Parking meters are soon to be installed in Byron Street, Bangalow. File photo
Parking meters are soon to be installed in Byron Street, Bangalow. File photo

Chris Dobney

Just weeks before paid parking is due to take effect in Bangalow, the local Labor Party branch has called on Byron Shire Council to extend paid parking exemption permits to residents in surrounding areas.

And a member of the town’s progress association has accused the council of ‘failing its due diligence’ with relation to the planned implementation.

Despite widespread resident and business opposition, paid parking is set commence in Bangalow on January 1, 2018.

Unlike Byron Bay, the town is on the edge of the shire and Labor says the move will unfairly impact on residents of nearby villages, such as Newrybar and Clunes, which are in other LGAs.

Byron Labor Secretary Asren Pugh said council was determined to push ahead with paid parking in Bangalow.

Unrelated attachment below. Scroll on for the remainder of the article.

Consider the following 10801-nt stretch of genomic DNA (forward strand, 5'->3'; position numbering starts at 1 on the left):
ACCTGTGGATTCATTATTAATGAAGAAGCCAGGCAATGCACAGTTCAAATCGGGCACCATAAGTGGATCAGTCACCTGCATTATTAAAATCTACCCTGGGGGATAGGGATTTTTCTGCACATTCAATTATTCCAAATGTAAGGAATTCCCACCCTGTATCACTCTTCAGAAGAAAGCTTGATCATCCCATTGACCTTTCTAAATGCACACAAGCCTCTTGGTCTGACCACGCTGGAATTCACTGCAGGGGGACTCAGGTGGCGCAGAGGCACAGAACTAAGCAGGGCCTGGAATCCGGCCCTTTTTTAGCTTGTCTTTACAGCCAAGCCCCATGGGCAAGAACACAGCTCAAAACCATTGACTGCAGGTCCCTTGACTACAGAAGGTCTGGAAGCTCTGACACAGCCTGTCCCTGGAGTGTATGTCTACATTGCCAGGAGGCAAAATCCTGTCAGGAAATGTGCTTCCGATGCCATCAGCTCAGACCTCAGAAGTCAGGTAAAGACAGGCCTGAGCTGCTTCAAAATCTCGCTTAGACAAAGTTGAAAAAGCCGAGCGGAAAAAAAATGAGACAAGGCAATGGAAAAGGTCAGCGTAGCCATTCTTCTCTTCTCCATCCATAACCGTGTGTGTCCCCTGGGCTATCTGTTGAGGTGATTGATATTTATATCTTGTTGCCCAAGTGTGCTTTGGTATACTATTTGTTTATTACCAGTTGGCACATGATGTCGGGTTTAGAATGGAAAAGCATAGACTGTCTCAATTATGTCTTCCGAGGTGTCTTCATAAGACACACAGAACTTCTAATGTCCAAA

‘If it does go ahead it is essential that the option to buy a parking permit is extended to people who are part of the Bangalow community, like Clunes and Newrybar,’ Mr Pugh said.

‘Lots of the children that go to Bangalow Public School, or the Community Childrens Centre live just over the border in Ballina or Lismore LGAs. It will split the community in two if we restrict their ability to park in town to pick up their kids or do a bit of local shopping.

‘We are calling on council to extend the ability to purchase parking permits to at least all of the 2479 postcode and to the villages that abut the shire, such as Clunes.